Skip to main content

Do you teach Michigan history? Do you need content support? Let us help!

Michigan History Center (MHC) staff develop education content for Michiganology. We support educators with the tools to teach historical analysis. MHC’s staff of certified teachers develops content aligned with the Michigan common core and social studies standards. We center content around Michiganology’s digital collections of over ten million items. Let’s get started!

Getting Started

Explore the Learn section of Michiganology. This section offers three types of education content for K-12 educators:

The Learn section also offers content by subject areas. You can find primary sources sets, stories and activities all related to a specific era or topic within a subject area. Learn more about how we develop this content below.

Ask Us!

If you have questions about teaching Michigan history, please visit our Ask Us! page. We want to hear from you. Ask us history questions, questions from your students or classes, or questions about our jobs.

Share with Us!

Do you have a story or activity your students love? If so, please send it to us through the form on the Share with Us! page. When you make a submission, we ask permission to share your resource on Michiganology.

You can also share content requests through the same form. Content requests help us decide priorities for developing education content. Your input matters! We build community by sharing.

Visit History Museums

Michiganology’s Learn section supplies content for your classroom. Check out the Michigan History Center website for information about visiting the Michigan History Museums and field sites.

We want to help your students learn to love history – especially Michigan history!

Types of Education Content

Teach with Primary Sources

Primary sources are an original account of history. These documents or objects are original, unique, and historical. Primary sources are different from secondary sources. Secondary sources retell, interpret, or analyze events after the original event occurred.

Teaching with primary sources gives students an opportunity to engage with history as it unfolds rather than having it recounted to them. We know finding primary sources to use in the classroom is a big job but we’re here to help!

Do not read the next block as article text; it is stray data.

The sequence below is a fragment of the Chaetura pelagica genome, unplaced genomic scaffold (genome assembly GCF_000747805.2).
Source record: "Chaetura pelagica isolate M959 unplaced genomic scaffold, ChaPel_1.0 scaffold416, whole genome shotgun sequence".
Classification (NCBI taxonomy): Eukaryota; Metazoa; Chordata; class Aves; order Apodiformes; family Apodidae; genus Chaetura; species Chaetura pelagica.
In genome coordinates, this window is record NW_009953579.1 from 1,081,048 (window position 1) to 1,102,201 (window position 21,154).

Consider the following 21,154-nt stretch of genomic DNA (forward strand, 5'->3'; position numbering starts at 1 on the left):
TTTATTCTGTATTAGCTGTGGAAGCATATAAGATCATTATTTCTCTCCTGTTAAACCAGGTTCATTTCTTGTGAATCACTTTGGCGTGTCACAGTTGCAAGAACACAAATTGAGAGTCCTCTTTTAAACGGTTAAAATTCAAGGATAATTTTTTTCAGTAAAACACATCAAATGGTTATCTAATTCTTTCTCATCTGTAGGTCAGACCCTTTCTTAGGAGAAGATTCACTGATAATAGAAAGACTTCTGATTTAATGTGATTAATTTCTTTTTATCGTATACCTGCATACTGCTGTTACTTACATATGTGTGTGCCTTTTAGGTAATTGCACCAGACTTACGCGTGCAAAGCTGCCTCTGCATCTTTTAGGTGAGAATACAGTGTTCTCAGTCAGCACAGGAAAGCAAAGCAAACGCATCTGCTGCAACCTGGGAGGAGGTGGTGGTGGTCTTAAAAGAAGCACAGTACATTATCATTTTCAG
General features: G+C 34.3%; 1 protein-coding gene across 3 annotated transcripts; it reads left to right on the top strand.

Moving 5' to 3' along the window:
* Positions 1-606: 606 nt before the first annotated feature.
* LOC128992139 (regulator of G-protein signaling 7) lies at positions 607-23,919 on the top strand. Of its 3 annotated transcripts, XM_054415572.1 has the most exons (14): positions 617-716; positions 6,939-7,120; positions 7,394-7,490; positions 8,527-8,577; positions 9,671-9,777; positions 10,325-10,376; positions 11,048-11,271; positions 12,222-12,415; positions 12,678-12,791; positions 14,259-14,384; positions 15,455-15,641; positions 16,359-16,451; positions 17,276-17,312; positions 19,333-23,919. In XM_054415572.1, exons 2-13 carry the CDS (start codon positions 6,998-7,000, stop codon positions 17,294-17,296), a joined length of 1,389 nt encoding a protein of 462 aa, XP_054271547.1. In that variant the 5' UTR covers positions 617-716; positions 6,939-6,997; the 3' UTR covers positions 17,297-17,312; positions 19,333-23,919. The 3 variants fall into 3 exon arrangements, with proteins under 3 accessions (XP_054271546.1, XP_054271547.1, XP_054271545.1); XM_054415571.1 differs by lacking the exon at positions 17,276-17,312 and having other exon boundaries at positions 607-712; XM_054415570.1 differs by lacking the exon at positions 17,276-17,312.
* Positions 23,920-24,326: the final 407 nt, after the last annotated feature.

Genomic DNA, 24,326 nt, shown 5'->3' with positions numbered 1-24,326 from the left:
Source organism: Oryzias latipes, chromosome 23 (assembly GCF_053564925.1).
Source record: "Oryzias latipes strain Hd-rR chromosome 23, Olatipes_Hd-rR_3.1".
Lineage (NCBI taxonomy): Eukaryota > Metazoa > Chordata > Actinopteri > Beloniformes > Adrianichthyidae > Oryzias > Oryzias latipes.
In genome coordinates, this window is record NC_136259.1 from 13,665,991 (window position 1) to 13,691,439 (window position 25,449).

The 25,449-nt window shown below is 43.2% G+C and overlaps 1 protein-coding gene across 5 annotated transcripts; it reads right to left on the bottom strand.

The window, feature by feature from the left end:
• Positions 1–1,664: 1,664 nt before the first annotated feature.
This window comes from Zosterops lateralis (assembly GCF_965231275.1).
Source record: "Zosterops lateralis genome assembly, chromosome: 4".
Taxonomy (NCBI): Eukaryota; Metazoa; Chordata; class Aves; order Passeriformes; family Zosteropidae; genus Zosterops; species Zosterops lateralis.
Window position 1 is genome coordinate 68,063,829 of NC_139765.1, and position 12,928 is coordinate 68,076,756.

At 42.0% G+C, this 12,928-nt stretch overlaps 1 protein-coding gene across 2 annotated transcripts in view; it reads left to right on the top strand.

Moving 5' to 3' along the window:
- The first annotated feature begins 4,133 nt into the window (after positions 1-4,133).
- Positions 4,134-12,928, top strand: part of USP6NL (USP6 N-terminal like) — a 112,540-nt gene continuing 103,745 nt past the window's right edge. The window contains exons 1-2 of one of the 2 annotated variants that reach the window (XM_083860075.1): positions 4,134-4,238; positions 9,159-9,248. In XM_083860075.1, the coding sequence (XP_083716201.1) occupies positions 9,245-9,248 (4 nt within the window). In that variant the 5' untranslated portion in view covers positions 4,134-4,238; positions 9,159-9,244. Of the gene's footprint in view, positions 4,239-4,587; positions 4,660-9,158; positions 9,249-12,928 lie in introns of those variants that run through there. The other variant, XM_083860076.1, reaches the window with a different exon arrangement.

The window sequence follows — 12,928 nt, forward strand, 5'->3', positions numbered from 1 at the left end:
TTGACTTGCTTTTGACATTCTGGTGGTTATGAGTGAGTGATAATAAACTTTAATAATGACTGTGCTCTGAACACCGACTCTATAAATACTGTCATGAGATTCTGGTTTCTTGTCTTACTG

The Michigan History Center staff does that challenging work for you. We spend hours researching items available on Michiganology and the Archives of Michigan. In the end, we develop sets of primary sources along with historical context, student outcomes, and teaching considerations. Our work is modeled after education initiatives at the Library of Congress.

Teach with Stories

You may remember publications such as the Mitten and the Michigan History Kids magazines. Originally published by the Michigan History Center, these stories are yet again available on Michiganology. Michigan History Center staff and partners updated these stories to be more inclusive and equitable. We add content regularly so check back with us often! Plus, you can download a PDF version of stories written for K-12 students. These PDFs include the story text and reflection questions.

In addition to K-12 audiences, staff author stories for educators and history enthusiasts. These stories provide a more detailed and historical context compared to similar stories written for students. You can find these stories under the “Teacher Resources” subject area.

Teach with Activities

Michigan History Center staff develop resources with distinct types of historical analysis worksheets and activities for your classroom.



Teach by Subjects Areas

Educators at the Michigan History Center curate collections of stories, activities, and primary source sets grouped into subjects. Subjects are era based as well as topic based under the Learn section at Michiganology.

Search the Digital Archive